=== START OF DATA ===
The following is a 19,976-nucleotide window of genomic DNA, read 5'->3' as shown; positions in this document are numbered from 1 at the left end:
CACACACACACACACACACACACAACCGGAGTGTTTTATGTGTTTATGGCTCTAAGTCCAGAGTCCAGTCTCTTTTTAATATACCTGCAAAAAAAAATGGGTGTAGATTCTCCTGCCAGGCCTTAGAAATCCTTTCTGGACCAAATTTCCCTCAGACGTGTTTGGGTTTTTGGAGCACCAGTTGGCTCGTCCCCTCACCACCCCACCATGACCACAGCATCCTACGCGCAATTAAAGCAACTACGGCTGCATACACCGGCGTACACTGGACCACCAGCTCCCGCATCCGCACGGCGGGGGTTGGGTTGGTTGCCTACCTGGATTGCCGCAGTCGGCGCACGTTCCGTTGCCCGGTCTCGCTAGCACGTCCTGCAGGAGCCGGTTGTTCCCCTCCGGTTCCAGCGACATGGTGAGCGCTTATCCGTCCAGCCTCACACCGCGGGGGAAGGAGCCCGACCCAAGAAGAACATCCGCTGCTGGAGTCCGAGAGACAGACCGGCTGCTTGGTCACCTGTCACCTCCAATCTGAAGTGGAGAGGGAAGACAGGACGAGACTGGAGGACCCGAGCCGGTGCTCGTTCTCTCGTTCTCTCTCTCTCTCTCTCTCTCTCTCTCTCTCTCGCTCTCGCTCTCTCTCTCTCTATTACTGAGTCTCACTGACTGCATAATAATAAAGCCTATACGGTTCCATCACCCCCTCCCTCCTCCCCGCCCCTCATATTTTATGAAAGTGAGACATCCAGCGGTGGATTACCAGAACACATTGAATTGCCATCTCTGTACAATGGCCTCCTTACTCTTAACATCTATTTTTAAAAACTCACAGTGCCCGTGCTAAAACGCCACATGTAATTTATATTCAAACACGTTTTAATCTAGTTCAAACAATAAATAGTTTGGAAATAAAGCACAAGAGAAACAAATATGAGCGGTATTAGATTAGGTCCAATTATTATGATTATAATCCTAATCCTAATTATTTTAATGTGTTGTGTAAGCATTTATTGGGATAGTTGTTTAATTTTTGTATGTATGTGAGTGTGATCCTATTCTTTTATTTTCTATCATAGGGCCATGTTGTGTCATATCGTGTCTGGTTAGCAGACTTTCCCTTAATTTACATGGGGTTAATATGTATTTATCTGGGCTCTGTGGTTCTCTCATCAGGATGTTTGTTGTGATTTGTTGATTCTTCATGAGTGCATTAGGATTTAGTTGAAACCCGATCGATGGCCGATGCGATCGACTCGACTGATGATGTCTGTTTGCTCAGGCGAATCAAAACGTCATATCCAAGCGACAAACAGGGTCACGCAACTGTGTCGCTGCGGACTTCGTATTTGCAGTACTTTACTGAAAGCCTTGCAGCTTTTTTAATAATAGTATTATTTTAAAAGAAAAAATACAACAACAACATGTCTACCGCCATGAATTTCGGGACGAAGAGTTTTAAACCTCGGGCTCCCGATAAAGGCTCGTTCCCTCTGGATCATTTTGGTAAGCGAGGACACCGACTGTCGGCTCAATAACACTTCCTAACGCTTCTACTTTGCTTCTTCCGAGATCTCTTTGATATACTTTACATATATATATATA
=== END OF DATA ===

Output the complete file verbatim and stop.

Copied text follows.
The following is a 19,976-nucleotide window of genomic DNA, read 5'->3' as shown; positions in this document are numbered from 1 at the left end:
CACACACACACACACACACACACAACCGGAGTGTTTTATGTGTTTATGGCTCTAAGTCCAGAGTCCAGTCTCTTTTTAATATACCTGCAAAAAAAAATGGGTGTAGATTCTCCTGCCAGGCCTTAGAAATCCTTTCTGGACCAAATTTCCCTCAGACGTGTTTGGGTTTTTGGAGCACCAGTTGGCTCGTCCCCTCACCACCCCACCATGACCACAGCATCCTACGCGCAATTAAAGCAACTACGGCTGCATACACCGGCGTACACTGGACCACCAGCTCCCGCATCCGCACGGCGGGGGTTGGGTTGGTTGCCTACCTGGATTGCCGCAGTCGGCGCACGTTCCGTTGCCCGGTCTCGCTAGCACGTCCTGCAGGAGCCGGTTGTTCCCCTCCGGTTCCAGCGACATGGTGAGCGCTTATCCGTCCAGCCTCACACCGCGGGGGAAGGAGCCCGACCCAAGAAGAACATCCGCTGCTGGAGTCCGAGAGACAGACCGGCTGCTTGGTCACCTGTCACCTCCAATCTGAAGTGGAGAGGGAAGACAGGACGAGACTGGAGGACCCGAGCCGGTGCTCGTTCTCTCGTTCTCTCTCTCTCTCTCTCTCTCTCTCTCTCTCTCGCTCTCGCTCTCTCTCTCTCTATTACTGAGTCTCACTGACTGCATAATAATAAAGCCTATACGGTTCCATCACCCCCTCCCTCCTCCCCGCCCCTCATATTTTATGAAAGTGAGACATCCAGCGGTGGATTACCAGAACACATTGAATTGCCATCTCTGTACAATGGCCTCCTTACTCTTAACATCTATTTTTAAAAACTCACAGTGCCCGTGCTAAAACGCCACATGTAATTTATATTCAAACACGTTTTAATCTAGTTCAAACAATAAATAGTTTGGAAATAAAGCACAAGAGAAACAAATATGAGCGGTATTAGATTAGGTCCAATTATTATGATTATAATCCTAATCCTAATTATTTTAATGTGTTGTGTAAGCATTTATTGGGATAGTTGTTTAATTTTTGTATGTATGTGAGTGTGATCCTATTCTTTTATTTTCTATCATAGGGCCATGTTGTGTCATATCGTGTCTGGTTAGCAGACTTTCCCTTAATTTACATGGGGTTAATATGTATTTATCTGGGCTCTGTGGTTCTCTCATCAGGATGTTTGTTGTGATTTGTTGATTCTTCATGAGTGCATTAGGATTTAGTTGAAACCCGATCGATGGCCGATGCGATCGACTCGACTGATGATGTCTGTTTGCTCAGGCGAATCAAAACGTCATATCCAAGCGACAAACAGGGTCACGCAACTGTGTCGCTGCGGACTTCGTATTTGCAGTACTTTACTGAAAGCCTTGCAGCTTTTTTAATAATAGTATTATTTTAAAAGAAAAAATACAACAACAACATGTCTACCGCCATGAATTTCGGGACGAAGAGTTTTAAACCTCGGGCTCCCGATAAAGGCTCGTTCCCTCTGGATCATTTTGGTAAGCGAGGACACCGACTGTCGGCTCAATAACACTTCCTAACGCTTCTACTTTGCTTCTTCCGAGATCTCTTTGATATACTTTACATATATATATATA